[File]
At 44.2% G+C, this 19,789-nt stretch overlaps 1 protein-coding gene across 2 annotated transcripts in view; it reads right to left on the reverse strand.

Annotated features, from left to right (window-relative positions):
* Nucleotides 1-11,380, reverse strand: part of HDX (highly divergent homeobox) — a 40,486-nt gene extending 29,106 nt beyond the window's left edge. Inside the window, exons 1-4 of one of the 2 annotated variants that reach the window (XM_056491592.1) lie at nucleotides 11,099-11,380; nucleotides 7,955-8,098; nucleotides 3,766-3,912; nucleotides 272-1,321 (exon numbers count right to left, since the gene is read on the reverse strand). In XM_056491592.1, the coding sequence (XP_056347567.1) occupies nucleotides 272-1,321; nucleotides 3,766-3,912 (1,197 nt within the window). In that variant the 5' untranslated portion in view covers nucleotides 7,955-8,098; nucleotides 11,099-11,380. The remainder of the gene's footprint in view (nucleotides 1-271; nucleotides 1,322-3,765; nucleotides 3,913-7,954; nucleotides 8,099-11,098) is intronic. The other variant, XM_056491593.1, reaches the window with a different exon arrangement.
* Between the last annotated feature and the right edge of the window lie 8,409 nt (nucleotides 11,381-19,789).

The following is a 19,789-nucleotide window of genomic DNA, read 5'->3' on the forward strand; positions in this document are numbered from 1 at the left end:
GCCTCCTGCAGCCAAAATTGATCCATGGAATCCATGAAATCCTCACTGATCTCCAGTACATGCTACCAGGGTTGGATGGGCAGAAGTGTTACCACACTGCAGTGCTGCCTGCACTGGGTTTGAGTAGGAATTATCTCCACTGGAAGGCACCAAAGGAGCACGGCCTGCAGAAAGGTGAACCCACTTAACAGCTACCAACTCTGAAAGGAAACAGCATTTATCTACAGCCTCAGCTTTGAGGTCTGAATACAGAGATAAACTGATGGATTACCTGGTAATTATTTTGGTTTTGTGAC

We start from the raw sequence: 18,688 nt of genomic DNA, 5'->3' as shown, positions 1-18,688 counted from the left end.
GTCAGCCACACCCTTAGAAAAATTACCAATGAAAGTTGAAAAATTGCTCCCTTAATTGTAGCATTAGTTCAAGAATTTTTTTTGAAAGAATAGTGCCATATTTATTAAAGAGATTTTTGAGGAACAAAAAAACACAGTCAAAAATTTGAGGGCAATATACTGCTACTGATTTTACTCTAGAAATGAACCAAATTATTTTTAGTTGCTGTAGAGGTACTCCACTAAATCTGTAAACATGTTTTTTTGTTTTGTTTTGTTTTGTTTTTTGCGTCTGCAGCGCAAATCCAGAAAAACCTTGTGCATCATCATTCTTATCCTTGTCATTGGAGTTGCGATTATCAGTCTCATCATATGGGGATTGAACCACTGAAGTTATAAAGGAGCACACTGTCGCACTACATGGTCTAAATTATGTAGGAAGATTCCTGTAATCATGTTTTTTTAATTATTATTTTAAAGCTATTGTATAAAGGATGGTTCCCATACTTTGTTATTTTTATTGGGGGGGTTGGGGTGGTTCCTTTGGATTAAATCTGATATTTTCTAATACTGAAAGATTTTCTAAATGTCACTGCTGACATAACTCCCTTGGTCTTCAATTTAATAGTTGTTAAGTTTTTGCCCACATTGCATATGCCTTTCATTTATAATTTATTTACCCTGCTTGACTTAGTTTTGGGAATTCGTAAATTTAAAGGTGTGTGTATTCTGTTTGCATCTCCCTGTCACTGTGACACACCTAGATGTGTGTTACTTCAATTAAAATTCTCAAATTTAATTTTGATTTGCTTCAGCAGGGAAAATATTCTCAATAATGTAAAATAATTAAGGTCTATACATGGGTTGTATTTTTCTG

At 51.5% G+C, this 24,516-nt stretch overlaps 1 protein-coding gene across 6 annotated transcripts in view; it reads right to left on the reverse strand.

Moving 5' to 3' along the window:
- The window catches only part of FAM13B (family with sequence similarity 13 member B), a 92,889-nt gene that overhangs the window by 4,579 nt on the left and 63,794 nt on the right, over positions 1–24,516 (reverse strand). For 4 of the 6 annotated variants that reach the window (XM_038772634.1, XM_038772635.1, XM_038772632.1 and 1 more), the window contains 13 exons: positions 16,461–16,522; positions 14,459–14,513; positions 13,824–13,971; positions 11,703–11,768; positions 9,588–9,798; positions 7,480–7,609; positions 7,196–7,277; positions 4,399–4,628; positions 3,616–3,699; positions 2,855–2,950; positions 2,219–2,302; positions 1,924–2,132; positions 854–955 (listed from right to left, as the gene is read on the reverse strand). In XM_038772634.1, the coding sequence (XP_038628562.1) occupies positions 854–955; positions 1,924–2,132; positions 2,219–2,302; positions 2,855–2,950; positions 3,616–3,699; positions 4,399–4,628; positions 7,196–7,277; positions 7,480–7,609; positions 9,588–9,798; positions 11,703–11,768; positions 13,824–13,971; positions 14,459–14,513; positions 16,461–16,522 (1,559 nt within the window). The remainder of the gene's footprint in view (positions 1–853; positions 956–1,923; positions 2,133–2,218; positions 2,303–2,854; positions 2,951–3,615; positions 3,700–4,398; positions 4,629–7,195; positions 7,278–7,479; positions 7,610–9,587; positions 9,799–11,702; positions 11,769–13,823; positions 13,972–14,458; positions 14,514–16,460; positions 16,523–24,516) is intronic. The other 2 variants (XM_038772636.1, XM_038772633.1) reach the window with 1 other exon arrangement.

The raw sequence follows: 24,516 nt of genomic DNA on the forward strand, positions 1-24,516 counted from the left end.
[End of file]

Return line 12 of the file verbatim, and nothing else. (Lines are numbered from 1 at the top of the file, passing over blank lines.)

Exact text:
The raw sequence follows: 24,516 nt of genomic DNA on the forward strand, positions 1-24,516 counted from the left end.